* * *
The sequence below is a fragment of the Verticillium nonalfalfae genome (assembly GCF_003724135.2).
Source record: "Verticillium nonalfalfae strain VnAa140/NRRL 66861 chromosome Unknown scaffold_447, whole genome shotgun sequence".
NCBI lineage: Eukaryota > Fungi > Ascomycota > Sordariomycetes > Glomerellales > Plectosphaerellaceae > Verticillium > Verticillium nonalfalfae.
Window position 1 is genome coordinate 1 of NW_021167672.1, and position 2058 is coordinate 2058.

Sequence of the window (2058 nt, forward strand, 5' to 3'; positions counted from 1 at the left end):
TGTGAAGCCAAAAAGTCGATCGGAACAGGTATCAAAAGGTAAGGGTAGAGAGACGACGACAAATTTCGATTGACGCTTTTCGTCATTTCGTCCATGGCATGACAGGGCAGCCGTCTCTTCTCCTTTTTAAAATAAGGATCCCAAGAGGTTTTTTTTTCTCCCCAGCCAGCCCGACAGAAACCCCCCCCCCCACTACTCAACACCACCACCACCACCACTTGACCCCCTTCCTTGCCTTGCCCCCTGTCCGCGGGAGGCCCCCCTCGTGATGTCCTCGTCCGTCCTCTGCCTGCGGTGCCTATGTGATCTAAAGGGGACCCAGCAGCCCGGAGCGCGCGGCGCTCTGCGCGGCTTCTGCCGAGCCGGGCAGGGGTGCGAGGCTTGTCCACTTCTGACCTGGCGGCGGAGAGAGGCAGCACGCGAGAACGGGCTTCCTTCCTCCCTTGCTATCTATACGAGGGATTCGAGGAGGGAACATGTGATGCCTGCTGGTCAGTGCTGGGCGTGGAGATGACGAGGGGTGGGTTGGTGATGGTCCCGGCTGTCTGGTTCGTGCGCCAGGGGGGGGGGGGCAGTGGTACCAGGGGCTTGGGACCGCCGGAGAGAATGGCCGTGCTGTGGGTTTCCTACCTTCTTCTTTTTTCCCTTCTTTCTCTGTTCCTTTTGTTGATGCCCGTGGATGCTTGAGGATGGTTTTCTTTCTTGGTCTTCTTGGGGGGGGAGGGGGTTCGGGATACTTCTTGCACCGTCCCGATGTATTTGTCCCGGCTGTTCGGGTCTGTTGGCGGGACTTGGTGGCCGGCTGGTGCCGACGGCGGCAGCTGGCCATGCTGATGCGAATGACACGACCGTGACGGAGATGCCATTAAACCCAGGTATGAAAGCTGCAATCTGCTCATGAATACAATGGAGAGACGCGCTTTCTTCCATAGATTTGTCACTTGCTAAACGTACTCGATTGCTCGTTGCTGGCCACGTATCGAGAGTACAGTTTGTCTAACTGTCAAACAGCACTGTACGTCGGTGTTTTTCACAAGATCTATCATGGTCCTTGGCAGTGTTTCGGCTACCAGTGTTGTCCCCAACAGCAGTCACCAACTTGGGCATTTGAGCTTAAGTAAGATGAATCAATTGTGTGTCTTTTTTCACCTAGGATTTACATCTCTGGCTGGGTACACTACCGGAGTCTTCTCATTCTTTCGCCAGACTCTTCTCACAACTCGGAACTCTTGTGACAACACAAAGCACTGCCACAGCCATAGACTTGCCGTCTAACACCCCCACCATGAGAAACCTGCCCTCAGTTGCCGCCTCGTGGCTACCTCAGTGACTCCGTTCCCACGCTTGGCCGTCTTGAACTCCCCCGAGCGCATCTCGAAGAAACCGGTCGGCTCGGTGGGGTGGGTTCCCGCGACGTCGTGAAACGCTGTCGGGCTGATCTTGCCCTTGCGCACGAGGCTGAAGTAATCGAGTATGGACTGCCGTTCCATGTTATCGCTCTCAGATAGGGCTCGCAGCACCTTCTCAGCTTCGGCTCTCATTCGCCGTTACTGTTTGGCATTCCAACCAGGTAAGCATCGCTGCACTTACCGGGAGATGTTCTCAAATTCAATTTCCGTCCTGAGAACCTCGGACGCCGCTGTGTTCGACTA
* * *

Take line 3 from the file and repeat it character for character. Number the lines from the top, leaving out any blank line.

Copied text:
NCBI lineage: Eukaryota > Fungi > Ascomycota > Sordariomycetes > Glomerellales > Plectosphaerellaceae > Verticillium > Verticillium nonalfalfae.